Furthermore, the plasma membrane maintains a resting potential that is necessary for excitable cells like neurons and muscle cells to function normally, as well as playing a key role in cell communication and cell-to-cell interactions. Microvilli are tiny fingerlike projections or folds that appear on the membrane of certain cells. Microvilli dramatically enhance the surface area of the cell available for material absorption or transit, as well as signaling molecule binding.
Organelles and Cytoplasm
Between the nucleus and the plasma membrane is the cytoplasm, which contains the contents of the cell. It is the focal point for the majority of the cell’s activity. Many small structures termed organelles (literally, “little organs”) are suspended in the cytosol, the fluid cytoplasmic substance. Organelles are the cell’s metabolic machinery, and they’re well-organized to perform specialized activities for the complete cell. Ribosomes, endoplasmic reticulum, Golgi apparatus, lysosomes, peroxisomes, mitochondria, cytoskeletal components, and centrioles are among the organelles.
Ribosomes are RNA and protein-containing, highly stained, roughly spherical structures. The act of protein synthesis is what they’re called. They can be seen floating around in the cytoplasm or connected to a membrane. The rough endoplasmic reticulum is the name given to the entire ribosome-membrane complex when it is connected.
Endoplasmic Reticulum ER
The endoplasmic reticulum (ER) is a cytoplasmic system of membranous tubules and cisterns (sacs) with a highly folded structure. The ER and the nuclear envelope are connected, forming a system of channels for transporting biological contents (mainly proteins) from one section of the cell to another. There are two types of ER: rough ER and smooth ER. Depending on its specific tasks, a cell may have both or only one. Ribosomes are strewn throughout the rough ER. Its cisterns change, store, and transport newly produced proteins to other parts of the cell. The smooth ER does not engage in protein synthesis, but it is abundant in cells that create steroid-based hormones, such as testosterone-producing interstitial endocrine cells in the testes. Smooth ER is also common in cells involved in lipid metabolism and drug detoxification—for example, liver cells.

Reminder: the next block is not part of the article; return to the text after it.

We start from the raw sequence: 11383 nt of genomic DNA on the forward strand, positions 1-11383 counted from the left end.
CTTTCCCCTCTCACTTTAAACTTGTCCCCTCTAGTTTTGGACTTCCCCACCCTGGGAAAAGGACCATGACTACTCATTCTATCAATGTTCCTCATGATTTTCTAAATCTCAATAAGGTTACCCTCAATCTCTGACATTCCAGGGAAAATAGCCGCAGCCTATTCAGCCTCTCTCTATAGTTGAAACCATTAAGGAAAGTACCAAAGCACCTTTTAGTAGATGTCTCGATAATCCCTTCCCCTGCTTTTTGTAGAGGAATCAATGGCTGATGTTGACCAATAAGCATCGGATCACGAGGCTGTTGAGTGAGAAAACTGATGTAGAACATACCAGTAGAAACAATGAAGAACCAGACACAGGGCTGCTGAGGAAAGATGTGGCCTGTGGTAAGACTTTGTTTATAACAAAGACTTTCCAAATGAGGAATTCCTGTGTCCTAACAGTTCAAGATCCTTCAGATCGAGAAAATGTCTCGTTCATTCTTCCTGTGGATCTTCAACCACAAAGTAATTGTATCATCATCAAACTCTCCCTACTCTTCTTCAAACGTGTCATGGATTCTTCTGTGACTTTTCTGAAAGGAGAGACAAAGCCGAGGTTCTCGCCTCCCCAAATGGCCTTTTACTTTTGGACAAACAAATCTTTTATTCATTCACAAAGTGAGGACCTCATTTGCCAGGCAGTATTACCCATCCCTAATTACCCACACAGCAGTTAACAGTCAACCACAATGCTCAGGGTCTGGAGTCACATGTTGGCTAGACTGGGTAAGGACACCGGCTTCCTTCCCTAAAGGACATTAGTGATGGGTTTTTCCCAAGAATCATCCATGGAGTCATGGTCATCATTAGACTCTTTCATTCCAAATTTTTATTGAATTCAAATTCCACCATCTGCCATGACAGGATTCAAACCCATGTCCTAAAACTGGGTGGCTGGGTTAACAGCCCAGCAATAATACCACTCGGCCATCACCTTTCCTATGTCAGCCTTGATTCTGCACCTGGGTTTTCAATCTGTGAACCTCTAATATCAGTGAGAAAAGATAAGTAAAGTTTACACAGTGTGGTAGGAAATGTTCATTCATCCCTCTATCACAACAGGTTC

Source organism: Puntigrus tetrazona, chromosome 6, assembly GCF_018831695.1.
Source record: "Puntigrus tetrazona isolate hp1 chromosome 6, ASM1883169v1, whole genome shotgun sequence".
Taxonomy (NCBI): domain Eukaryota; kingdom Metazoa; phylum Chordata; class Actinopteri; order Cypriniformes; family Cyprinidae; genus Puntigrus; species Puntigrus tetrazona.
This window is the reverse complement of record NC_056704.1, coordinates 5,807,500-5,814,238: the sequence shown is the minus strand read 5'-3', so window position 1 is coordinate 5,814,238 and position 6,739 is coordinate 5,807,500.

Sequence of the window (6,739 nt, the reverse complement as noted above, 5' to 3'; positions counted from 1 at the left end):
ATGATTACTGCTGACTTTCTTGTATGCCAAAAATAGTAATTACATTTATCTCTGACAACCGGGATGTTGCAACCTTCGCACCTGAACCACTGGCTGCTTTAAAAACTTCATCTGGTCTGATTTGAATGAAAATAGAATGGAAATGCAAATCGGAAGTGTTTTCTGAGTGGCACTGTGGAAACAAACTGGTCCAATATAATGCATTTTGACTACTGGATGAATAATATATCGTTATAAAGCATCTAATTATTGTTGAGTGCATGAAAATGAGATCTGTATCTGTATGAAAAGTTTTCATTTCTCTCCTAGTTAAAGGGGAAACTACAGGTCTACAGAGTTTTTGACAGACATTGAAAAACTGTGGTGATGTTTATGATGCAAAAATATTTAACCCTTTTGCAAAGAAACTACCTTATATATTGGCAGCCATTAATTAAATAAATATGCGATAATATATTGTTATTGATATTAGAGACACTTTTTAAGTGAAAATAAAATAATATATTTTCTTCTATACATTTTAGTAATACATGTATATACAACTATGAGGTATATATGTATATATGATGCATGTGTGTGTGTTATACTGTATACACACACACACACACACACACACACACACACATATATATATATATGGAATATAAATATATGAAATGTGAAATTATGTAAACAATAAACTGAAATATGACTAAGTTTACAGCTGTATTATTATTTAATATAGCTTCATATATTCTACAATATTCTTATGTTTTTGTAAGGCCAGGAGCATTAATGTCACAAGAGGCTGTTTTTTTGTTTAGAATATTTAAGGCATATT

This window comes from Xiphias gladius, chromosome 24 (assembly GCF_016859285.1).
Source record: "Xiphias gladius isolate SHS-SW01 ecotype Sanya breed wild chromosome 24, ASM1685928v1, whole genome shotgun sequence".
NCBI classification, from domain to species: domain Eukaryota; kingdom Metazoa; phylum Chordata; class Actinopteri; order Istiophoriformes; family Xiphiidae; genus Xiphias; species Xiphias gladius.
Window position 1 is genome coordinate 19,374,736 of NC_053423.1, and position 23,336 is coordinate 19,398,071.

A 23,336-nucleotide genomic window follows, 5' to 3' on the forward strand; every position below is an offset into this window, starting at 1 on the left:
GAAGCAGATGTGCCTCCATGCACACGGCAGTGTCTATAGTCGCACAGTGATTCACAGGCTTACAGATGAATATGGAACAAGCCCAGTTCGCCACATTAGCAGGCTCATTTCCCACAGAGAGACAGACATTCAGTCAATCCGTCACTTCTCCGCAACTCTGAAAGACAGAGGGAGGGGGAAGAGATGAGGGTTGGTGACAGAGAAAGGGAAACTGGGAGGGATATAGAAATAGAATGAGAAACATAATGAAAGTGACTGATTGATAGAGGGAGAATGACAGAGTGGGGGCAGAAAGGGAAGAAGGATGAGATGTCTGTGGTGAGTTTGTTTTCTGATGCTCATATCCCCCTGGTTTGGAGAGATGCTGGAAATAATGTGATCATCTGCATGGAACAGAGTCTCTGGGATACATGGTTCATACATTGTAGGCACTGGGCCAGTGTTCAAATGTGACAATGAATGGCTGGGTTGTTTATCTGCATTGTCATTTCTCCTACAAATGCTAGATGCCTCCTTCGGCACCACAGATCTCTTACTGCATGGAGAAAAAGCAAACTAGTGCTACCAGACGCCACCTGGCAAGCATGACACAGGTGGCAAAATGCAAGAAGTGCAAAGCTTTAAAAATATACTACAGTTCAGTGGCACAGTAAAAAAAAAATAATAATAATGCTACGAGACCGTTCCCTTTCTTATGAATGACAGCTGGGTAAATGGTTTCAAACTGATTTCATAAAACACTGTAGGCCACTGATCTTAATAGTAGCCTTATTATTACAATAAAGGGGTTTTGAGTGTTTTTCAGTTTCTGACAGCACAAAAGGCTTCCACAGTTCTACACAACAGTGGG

The Golgi apparatus is a collection of flattened sacs with bulbous ends and accompanying membrane vesicles located around the nucleus. The proteins transported to it by transport vesicles from the rough ER are changed, separated, and packaged into membranous vesicles that are eventually (1) integrated into the plasma membrane, (2) secretory vesicles that discharge their contents from the cell, or (3) lysosomes.
Lysosomes are membrane-bound sacs that contain a variety of potent digesting enzymes. They come in a variety of sizes. Acid hydrolases, enzymes capable of digesting worn-out cell components and foreign compounds that enter the cell via vesicle production through phagocytosis or endocytosis, are found in the lysosomes, which are a consequence of the Golgi apparatus’ packaging operations. The lysosomes are commonly referred to as the cell’s “suicide sacs” because of their ability to destroy the entire cell.
Peroxisomes are enzyme-containing sacs, similar to lysosomes. Their oxidases, on the other hand, have a different function. They detoxify a variety of hazardous chemicals, including free radicals, by using oxygen. Peroxisomes are prevalent in kidney and liver cells, which are important in the detoxification process.